What Microsoft + Novell Means Going Forward
NEWS ANALYSIS Where there has been an argument about the rights of vendors and suppliers of Linux to produce their various distributions, it has been about whether originators of technology have just as much right to give it away as they do to claim it as their own. It has lately become about whether software is something that can be claimed at all, about whether intellectual property is, by definition, without definition - something so abstract that it cannot be attributed to just one source, to whom fees and revenues should flow.
But in the enterprise data center, there has been no such argument. All this time, in the most influential places in the world where Linux is installed, the arguments which have defined Linux as a movement have had surprisingly little bearing upon how it's implemented. Linux, for them, has never been free anyway - many reputable sources say it's actually more expensive for businesses to own and maintain than Windows.
There have simply been specific scenarios where Linux works better for businesses' servers than does Windows Server, and in those scenarios -- for instance, Web servers and Web services -- Microsoft's inroads have just barely amounted to more than a toe-hold.
For years, the reason businesses have said they install Windows anyway, even on just some of their servers if not the entire domain (or forest), is because they must run Microsoft Office. The Office document has become the critical commodity for global business transactions; and even if OpenOffice or WordPerfect Office works the same or looks the same, it produces something which is not the same.
As a result, Windows and Linux co-exist throughout the back offices of enterprises that must run Windows to be compatible, but must also run Linux to be efficient. For them, the cost of doing business is at its most expensive.
Virtualization, technically speaking, seems like a viable solution: a way to host the functionality of one operating system within another. Whichever system one chooses to play host, the result could be a heterogeneous, though balanced, network that runs both options. And yet what has stood in the way of virtualization in the back office has been the existence of an intellectual property standoff, on the part of two parties who interpret the world of software quite differently - or, at least, purport to in order to appease their respective customer bases.
On Thursday, November 2, 2006, that standoff was broken, at least in large part. Virtualization will become not only less expensive for businesses, but less dangerous. Microsoft and Novell have not only agreed not to fight it out, but to work together for their mutual benefit.
Without a divisive argument to define Windows and Linux going forward, proponents for both sides will now have to resort to more practical means of debating the issue of superiority. Or, quite possibly, the whole superiority question could very quickly become moot, as virtualization could very well rewrite the definition of the operating system as we have come to know it.
"The Microsoft/Novell announcement is an absolute game changer in that it formalizes Linux's position in the enterprise data center," Info-Tech Research senior analyst Carmi Levy told BetaNews this afternoon.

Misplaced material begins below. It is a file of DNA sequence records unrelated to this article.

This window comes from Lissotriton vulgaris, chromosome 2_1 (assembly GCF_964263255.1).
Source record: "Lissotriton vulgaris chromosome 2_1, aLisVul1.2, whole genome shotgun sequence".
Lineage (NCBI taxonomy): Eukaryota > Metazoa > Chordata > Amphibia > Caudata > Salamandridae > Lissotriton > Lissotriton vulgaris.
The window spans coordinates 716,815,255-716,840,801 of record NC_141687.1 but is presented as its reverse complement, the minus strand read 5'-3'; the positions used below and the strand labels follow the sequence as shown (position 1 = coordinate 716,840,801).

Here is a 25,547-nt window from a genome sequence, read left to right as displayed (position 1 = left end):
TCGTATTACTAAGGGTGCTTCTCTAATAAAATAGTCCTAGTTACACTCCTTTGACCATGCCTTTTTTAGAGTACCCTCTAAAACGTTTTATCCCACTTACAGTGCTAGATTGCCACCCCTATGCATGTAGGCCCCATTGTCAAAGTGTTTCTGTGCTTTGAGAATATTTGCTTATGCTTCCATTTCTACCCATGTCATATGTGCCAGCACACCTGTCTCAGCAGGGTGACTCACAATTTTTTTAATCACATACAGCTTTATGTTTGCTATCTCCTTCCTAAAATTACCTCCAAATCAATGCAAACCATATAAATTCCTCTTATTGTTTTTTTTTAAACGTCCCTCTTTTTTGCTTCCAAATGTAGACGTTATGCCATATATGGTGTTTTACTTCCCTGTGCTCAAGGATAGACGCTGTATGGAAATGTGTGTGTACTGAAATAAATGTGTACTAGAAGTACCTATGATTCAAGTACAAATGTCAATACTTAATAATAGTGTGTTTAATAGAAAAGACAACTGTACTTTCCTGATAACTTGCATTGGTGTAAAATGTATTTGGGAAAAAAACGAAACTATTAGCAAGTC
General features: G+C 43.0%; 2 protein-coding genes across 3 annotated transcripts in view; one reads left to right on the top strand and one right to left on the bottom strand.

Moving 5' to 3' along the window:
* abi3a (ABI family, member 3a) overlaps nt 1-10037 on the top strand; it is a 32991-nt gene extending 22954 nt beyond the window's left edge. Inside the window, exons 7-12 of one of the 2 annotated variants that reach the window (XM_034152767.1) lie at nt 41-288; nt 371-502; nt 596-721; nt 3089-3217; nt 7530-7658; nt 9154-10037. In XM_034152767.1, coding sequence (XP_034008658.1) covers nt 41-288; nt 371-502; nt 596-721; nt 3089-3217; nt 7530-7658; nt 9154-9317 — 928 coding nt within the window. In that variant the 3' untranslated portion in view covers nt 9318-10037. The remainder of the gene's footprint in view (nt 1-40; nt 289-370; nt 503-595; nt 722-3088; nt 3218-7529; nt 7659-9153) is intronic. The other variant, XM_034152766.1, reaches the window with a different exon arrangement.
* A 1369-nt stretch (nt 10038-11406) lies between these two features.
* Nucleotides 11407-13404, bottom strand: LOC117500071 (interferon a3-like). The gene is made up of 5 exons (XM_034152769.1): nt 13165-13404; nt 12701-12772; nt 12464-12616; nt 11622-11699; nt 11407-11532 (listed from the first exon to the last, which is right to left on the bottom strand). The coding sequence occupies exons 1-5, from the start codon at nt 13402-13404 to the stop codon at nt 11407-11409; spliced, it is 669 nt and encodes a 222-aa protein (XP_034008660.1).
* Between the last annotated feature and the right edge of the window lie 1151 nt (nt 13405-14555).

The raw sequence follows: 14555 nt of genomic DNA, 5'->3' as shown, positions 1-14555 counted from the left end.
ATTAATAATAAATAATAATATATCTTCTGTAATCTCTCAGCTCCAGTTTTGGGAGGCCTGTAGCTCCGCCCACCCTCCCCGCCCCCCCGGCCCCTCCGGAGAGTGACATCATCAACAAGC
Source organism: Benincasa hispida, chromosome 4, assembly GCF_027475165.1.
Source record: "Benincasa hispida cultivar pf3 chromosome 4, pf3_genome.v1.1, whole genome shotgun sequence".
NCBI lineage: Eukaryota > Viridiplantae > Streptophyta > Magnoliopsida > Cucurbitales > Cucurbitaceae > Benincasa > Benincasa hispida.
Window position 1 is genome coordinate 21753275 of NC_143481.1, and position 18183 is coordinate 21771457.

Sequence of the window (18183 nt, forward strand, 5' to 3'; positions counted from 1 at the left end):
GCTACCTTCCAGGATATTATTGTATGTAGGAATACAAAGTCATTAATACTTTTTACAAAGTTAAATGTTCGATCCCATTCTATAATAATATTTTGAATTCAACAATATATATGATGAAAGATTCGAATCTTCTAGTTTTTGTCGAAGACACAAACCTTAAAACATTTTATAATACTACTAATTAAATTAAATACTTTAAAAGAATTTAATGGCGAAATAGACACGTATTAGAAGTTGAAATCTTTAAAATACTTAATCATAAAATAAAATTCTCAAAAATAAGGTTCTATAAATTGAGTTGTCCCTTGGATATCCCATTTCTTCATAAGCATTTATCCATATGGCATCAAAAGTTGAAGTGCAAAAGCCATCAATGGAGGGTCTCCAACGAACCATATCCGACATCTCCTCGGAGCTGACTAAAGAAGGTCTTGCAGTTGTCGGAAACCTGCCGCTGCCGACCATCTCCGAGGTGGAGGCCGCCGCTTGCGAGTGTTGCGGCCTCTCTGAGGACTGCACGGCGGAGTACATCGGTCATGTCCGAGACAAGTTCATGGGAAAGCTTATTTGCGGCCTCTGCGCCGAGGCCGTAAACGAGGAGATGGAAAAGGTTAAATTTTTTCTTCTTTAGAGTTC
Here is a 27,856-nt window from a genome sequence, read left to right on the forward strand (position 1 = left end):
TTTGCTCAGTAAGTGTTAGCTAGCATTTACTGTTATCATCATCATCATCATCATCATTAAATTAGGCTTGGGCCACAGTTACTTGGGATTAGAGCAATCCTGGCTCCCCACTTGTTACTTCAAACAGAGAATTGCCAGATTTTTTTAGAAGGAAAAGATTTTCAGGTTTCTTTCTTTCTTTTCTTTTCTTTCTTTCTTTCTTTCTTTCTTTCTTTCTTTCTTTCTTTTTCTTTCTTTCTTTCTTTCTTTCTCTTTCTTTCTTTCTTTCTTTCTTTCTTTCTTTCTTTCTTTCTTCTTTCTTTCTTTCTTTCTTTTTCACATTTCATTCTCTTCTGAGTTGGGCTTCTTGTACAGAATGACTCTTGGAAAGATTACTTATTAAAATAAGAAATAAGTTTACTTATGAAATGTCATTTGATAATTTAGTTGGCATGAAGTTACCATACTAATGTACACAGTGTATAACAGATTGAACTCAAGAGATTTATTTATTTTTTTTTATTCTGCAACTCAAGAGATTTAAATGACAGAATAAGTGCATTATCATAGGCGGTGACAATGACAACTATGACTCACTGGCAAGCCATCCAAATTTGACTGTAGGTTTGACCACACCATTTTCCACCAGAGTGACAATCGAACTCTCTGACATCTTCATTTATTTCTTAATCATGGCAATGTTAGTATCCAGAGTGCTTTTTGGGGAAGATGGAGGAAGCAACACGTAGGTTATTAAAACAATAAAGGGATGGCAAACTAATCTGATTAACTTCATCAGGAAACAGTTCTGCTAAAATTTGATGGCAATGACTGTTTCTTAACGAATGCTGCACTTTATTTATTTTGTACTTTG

"Microsoft has long floated the fear of developer liability over the heads of open source developers as the basis for its arguments in favor of sticking with fully commercial solutions," Levy continued, "or what it likes to call proprietary source software (PSS). The key issue prior to yesterday's announcement was that open source developers were not protected against legal liabilities arising from potential losses incurred by users of their software."
"The theory was that any latent defects leading to material losses were not indemnified by the vendor who built the development environment. Microsoft further argued that as a developer of commercial, PSS code and tools, it by default indemnified all developers who used its products against potential legal action," added Levy.
"The Microsoft/Novell deal includes a patent covenant that now covers developers who deploy applications into the SUSE Linux environment," Levy concluded. "This will serve as a draw for Linux developers worried about getting sued as a result of their contributions to the community, and could shift the balance away from other Linux distributions and toward SUSE Linux."
As a result of this deal, Microsoft will be paid royalties for Novell's sales of SUSE Linux. A number of sources this morning have argued that this runs contrary to the terms of the General Public License, under which Novell distributes Linux in the first place - essentially, that no royalties change hands, because royalties are an acknowledgement of ownership.
"I expect we'll see a lot of ink spilled about that going forward," said Chris Swenson, director of software research with NPD Group, in an interview with BetaNews. "But these two companies are collaborating. They're talking about licensing patents. Companies can't do that for free. There has to be some sort of financial arrangement, when you're working together. Somebody has to reimburse somebody else for their technology."
" I think both [Novell and Microsoft] will walk a fine line; they're not going to try to patent technologies that are in the open source community," Swenson continued. "But that said, I think they do want to put some sort of protection on those products that they have developed, with their own technology [and] software developers, and maintain their patents and their intellectual property. They can't just work together without trying to protect their intellectual property. It's a delicate balance, but I'm not as worried as some people in the open source [community], that they'll be able to overcome the problems."
Next: Who's concerned about the GPL?